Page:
Saturday 26 November 2022

When a Book Hits So Close to Home: The Lady With The Crown

When I was very young, I wished for some big event to happen to me, something truly dramatic - tragic, even. I hadn't yet heard the expression "Be careful what you wish for." 

I was 16 when my father had his first of three strokes. I remember the day - I was sitting in class. The sun was streaming through the window (for some reason I recall white, very bright light) and when the principle called me to the hallway, I felt special and important. My next memory is standing in the office, telephone in hand. My mother was telling me that Dad was in the hospital and had suffered a stroke. I must come immediately. What was a stroke? I don't remember how I got to the hospital, but I do recall standing at the foot of my Dad's hospital bed beside my sister, frozen in fear as he urgently "spoke" to me and my sister. Except it wasn't speech, it was garbled nonsense. I fled. Years later, I reflected sadly that he was probably trying so hard to reassure us that he was fine. 

I've just finished reading The Lady With the Crown - A Story of Resilience by Kathleen Canrinus. I devoured this riveting memoir over the course of today. I literally could not put it down. Kathleen's mother Dorothy was a larger than life, boisterous and willful community leader of sorts before a traumatic brain injury profoundly changed her and shattered the family life that Kathleen had known. Kathleen and her brother were teenagers, transformed in a day from sullen and distracted to urgently longing for their Mom to whole again.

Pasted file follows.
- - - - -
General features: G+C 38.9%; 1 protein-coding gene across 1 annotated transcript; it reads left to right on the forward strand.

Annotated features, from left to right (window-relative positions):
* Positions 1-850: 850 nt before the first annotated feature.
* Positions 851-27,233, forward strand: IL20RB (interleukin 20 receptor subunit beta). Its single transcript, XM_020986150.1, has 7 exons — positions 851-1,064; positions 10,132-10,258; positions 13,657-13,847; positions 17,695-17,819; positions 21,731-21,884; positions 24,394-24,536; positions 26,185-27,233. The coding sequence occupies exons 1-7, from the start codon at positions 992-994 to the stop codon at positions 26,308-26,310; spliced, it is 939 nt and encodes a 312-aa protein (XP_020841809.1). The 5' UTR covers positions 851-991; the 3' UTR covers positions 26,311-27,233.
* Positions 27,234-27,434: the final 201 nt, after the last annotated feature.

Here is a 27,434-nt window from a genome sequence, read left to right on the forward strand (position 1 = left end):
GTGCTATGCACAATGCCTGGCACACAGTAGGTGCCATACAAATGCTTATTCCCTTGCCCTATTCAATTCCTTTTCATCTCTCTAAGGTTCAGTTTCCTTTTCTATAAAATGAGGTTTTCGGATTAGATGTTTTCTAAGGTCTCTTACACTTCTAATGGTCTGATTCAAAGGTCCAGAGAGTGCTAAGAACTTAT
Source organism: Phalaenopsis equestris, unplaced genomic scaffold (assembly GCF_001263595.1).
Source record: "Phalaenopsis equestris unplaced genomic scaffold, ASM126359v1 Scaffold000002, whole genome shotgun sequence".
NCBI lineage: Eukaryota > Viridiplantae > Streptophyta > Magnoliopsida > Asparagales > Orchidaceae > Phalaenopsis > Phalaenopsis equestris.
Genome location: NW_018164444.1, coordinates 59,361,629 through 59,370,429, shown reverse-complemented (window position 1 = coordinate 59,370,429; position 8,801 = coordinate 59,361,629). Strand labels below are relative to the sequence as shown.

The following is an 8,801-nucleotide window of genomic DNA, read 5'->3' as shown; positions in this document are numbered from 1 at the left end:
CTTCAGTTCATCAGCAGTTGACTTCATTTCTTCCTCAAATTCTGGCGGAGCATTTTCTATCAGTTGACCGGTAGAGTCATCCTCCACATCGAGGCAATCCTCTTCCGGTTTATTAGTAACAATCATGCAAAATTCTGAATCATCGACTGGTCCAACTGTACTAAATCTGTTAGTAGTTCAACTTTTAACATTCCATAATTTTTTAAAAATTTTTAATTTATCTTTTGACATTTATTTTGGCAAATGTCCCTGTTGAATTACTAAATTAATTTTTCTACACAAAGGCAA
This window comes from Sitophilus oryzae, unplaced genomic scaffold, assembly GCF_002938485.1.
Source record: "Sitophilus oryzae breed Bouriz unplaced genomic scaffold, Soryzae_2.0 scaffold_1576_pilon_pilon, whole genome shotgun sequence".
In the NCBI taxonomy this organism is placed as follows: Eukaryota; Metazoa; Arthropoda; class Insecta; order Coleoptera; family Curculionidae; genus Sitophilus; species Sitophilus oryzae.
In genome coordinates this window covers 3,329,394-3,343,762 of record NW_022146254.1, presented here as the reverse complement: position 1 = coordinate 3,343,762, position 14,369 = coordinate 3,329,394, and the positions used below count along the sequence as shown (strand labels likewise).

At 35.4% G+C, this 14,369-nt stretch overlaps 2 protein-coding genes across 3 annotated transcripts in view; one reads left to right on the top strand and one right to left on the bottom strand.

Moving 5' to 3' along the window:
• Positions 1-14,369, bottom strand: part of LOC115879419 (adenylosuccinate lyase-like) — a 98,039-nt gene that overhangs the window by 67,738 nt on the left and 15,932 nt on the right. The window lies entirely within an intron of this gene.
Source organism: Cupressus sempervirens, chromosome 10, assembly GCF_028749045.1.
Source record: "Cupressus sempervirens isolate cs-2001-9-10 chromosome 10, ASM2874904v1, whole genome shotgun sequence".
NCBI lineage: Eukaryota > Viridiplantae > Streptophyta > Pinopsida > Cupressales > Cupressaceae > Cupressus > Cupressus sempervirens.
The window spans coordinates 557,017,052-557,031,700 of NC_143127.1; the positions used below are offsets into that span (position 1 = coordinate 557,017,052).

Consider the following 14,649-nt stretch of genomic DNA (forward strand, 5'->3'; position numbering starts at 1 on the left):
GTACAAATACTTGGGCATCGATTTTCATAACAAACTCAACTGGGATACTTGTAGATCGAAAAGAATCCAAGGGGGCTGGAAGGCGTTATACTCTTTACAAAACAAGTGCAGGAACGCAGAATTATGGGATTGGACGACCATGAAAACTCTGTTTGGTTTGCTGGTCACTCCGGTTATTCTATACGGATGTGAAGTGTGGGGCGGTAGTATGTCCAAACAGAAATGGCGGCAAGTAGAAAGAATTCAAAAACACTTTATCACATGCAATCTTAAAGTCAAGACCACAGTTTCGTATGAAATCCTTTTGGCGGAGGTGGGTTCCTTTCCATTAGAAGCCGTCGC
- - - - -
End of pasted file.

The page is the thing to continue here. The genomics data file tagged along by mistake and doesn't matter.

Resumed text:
This book is for anyone who loves a great memoir, that goes without saying. But it will be especially meaningful (as it was for me) for those who have given intensive care to a loved one over many years. And Kathleen Canrinus did this for her mother in spades. The personal transformations that took place in the author's family and the making peace with unfairness is what struck me. Like my own mother whom I've written about here many times (such as HERE shortly after her death), Dorothy was a potent mix of sometimes infuriating opposites. But the author does not waste words, nor does she romanticise the events of her caregiving relationship. The language is spare and sometimes as she described disastrous events, I imagined her typing out the words, head turned away and eyes shut tight. 

But this is a book that is ultimately uplifting. Because although Kathleen Canrinus' caregiving experience was completely unique, she generously invites readers like me to reflect on our own lifetime of caring as we empathise with hers. 

I highly recommend this book and I'm going to give it to my sister. Then we're going to pick apart our memories and continue the job of making peace with what happened in our family. 


Unknown said...

Oh My. Will search it out. Your last line resonnated strongly...pick apart what happened...and presumably how to heal. Thank you Donna.

The Caregivers' Living Room said...

It is such a wonderful book and it's available on kindle as well as paperback. Let me know what you think if you read it! I just LOVED it.

Anonymous said...

What a wonderful book!